Development and Political Theory in Classical Athens
30 Pages Posted: 11 Jun 2015
Date Written: June 9, 2015
Analyzing the birth of political thought in Greece uniquely as a response to democracy in Athens overlooks the economic, social and legal aspects of the profound transformation that Athens underwent in the classical period. That transformation did not merely affect political structures. Without understanding this larger transformation, we cannot adequately explain the development of Greek political thought. Between the late 6th and 4th centuries BC, Athens transitioned from an undeveloped limited access, “natural state” toward a developed open access society – a society characterized by impersonal, perpetual and inclusive political, economic, legal and social institutions that protected individual rights and sustained the polis’ exceptional growth.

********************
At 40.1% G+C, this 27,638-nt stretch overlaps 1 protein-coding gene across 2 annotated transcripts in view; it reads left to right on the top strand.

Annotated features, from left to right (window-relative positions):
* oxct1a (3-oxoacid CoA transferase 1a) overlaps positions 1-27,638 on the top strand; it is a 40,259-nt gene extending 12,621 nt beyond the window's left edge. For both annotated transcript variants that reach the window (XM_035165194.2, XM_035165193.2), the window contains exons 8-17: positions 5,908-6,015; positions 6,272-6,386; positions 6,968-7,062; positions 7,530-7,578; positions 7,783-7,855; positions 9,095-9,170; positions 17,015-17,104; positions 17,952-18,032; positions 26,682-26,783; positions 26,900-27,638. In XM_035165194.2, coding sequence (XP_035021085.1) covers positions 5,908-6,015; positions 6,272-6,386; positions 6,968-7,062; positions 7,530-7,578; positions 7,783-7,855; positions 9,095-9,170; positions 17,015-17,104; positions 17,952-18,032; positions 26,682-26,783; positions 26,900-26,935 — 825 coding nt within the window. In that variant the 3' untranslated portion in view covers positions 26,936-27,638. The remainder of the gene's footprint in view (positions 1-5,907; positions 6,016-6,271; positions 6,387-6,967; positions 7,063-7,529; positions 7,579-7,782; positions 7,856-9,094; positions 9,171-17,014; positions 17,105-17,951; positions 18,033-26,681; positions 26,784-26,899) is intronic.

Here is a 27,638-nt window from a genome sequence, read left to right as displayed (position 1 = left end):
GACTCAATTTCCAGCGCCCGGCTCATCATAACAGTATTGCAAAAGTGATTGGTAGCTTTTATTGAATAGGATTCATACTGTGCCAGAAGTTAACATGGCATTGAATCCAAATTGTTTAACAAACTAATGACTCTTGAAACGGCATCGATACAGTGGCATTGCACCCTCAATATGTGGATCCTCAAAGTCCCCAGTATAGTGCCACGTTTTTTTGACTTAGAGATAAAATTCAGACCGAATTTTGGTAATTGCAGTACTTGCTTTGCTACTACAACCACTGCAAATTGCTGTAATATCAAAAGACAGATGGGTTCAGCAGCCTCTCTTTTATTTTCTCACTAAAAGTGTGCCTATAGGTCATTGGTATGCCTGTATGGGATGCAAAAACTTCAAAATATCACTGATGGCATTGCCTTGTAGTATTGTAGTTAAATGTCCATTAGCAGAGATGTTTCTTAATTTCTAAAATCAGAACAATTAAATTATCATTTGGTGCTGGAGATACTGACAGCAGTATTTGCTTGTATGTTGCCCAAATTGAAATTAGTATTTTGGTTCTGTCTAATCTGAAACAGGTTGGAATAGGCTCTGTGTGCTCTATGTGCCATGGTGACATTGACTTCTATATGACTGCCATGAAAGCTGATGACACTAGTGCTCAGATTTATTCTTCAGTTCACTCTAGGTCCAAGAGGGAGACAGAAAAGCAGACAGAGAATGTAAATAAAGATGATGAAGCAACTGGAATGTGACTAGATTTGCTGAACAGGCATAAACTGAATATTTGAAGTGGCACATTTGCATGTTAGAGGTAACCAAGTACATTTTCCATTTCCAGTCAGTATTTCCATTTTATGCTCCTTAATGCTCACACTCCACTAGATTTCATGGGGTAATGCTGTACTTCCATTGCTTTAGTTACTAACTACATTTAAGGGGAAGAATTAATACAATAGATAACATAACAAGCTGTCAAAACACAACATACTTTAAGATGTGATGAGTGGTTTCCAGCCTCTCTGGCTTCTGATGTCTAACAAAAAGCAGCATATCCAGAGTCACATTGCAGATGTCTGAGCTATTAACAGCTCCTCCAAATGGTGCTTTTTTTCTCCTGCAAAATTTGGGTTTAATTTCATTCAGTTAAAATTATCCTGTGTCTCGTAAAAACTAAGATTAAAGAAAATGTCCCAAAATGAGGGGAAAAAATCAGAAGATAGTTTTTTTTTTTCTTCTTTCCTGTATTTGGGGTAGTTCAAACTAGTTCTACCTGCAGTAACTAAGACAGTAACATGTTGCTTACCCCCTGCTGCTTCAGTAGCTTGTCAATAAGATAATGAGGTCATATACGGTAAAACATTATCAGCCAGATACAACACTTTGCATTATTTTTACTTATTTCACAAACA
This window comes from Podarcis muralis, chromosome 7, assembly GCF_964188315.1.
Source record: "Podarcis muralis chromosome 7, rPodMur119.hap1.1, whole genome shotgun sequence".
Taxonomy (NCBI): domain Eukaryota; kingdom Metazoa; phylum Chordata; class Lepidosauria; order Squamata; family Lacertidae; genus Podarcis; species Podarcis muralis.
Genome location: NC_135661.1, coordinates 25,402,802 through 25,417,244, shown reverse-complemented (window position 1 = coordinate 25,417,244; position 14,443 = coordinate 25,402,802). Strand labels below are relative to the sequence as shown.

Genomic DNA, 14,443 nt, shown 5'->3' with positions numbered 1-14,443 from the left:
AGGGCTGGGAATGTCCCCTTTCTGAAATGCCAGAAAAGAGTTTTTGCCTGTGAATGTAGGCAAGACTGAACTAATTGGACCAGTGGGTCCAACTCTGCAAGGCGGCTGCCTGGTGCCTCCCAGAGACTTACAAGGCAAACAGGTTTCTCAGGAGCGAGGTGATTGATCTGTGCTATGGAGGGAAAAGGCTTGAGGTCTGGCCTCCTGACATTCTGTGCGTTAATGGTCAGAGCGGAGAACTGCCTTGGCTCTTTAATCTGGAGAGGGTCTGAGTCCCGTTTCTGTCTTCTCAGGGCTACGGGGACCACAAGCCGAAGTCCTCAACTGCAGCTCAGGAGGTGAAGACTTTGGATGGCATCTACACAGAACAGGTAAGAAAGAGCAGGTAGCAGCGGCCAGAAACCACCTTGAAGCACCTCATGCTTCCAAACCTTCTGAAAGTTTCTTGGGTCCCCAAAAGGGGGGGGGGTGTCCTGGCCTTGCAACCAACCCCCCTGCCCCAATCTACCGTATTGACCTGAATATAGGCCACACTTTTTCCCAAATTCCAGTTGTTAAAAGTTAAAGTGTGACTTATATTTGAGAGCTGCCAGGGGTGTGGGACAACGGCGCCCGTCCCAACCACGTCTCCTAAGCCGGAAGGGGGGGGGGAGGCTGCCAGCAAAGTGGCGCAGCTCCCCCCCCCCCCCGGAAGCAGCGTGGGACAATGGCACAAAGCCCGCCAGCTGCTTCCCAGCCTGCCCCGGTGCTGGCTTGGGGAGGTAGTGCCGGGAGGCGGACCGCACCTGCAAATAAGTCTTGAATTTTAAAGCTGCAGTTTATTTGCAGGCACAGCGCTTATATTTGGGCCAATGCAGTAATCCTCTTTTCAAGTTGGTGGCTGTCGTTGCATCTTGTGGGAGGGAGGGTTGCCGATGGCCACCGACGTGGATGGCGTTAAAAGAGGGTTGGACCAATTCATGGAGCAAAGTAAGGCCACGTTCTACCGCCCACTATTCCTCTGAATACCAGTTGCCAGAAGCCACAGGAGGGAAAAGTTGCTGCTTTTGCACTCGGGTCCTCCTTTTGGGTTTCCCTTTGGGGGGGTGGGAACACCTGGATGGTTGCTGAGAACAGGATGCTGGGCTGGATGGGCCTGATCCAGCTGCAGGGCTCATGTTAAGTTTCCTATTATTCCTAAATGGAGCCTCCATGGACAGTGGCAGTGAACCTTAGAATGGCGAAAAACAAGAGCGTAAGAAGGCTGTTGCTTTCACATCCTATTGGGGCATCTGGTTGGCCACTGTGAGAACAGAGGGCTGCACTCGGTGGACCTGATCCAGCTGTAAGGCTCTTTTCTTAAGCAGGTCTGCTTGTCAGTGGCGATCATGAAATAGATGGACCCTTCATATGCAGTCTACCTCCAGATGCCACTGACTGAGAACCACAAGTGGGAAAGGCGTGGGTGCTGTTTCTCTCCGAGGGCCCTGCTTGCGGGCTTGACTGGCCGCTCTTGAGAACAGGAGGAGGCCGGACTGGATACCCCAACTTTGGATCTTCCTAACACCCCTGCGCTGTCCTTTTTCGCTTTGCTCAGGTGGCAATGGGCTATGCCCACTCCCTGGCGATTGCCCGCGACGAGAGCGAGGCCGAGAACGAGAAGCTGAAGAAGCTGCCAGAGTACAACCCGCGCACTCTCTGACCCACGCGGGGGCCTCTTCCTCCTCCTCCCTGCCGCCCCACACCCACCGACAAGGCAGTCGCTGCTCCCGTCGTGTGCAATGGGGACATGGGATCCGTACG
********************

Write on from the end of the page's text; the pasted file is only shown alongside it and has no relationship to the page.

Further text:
Some of those who witnessed this transformation first-hand attempted to grapple, often critically, with its implications for politics, social relations, and moral psychology. We show that Thucydides, Plato, and other Greek political thinkers devoted a considerable part of their work to analyzing the polis’ tendency toward political but also economic, social, and legal inclusion. Such a tendency, as many of them recognized, made Athens stand out among other Greek poleis, despite the fact that Athens was a democracy, not because of it. Democracy, therefore, is not the only explanatory variable in these accounts.
Keywords: development, political development, political theory, classical athens
JEL Classification: B12, D70, H11, N40
Suggested Citation: Suggested Citation